Table of Contents


  ...Profile             # Fragment spread
  ... on Profile { }     # Inline typed spread
  ... { }                # Inline type-less spread

Spreads allow you to request a specific set of fields in your document. Such a list of fields can either be determined in-place (inline spread) or through a Fragment.

Using Spreads

Each type of spread has its purpose and utility.


This is the simplest form of a spread. It tells the request that, at that given point, it should include the referenced Fragment’s selection set into the response, just like a reference to more fields.

It is mostly used to share common parts, and even recursive parts, of your document, without having to repeat yourself. Plus, it’s a great way to do componentization.

query {
  me { ...Profile }

fragment Profile on User { picture name }

Read more about fragments.


With a Type

Inline typed spreads will only add their selection set when the underlying data type matches the type that is its own type. That means that only when __typename and the referenced type in the spread are equal will it add its selection set to the response.

This is commonly used when dealing with Interfaces and Unions since the actual type being added to the response is guaranteed to be an object type, not these altered types.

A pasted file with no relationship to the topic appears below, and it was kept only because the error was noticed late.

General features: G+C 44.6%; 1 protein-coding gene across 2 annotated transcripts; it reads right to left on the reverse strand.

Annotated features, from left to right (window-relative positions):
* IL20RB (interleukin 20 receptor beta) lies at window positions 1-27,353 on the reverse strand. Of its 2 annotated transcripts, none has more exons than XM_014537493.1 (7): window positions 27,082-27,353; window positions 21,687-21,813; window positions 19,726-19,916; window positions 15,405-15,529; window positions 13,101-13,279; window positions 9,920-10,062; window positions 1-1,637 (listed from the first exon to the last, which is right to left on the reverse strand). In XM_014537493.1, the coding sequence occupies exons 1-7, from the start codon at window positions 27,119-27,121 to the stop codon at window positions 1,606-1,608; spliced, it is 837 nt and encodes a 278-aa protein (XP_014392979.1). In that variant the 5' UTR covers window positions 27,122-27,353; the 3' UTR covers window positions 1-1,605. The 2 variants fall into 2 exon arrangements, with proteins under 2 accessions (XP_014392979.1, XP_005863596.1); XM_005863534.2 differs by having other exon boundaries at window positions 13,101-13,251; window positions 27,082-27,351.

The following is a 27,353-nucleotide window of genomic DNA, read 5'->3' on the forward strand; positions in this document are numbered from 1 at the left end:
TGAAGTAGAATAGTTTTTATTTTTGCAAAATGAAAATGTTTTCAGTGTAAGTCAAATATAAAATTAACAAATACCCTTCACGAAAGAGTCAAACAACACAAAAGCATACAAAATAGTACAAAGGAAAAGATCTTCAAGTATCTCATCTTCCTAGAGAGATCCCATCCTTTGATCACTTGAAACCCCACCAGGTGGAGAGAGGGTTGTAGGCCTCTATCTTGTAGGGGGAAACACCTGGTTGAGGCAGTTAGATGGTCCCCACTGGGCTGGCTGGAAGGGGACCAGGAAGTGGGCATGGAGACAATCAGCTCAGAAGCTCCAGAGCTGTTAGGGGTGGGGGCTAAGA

query {
  # Assuming me returns an interface
  me {
    ... on User { slug }
    ... on Admin { role }

Without a Type

This type of spread is inferred to be working with the same type as its parent. The main reason why this is a valid way of using a spread is because spreads can be enhanced with directives. Once enhanced by a directive, the selection set can behave in specific ways.

This is really useful when used with directives like @include and @skip, or as an alternative to the componentization approach.

query($profile: Boolean!) {
  me {
    ... @include(if: $profile) { picture name }
import Profile, { Fields as ProfileFields } from '@/components/profile';

const query = `query { me { ... ${ProfileFields} } }`;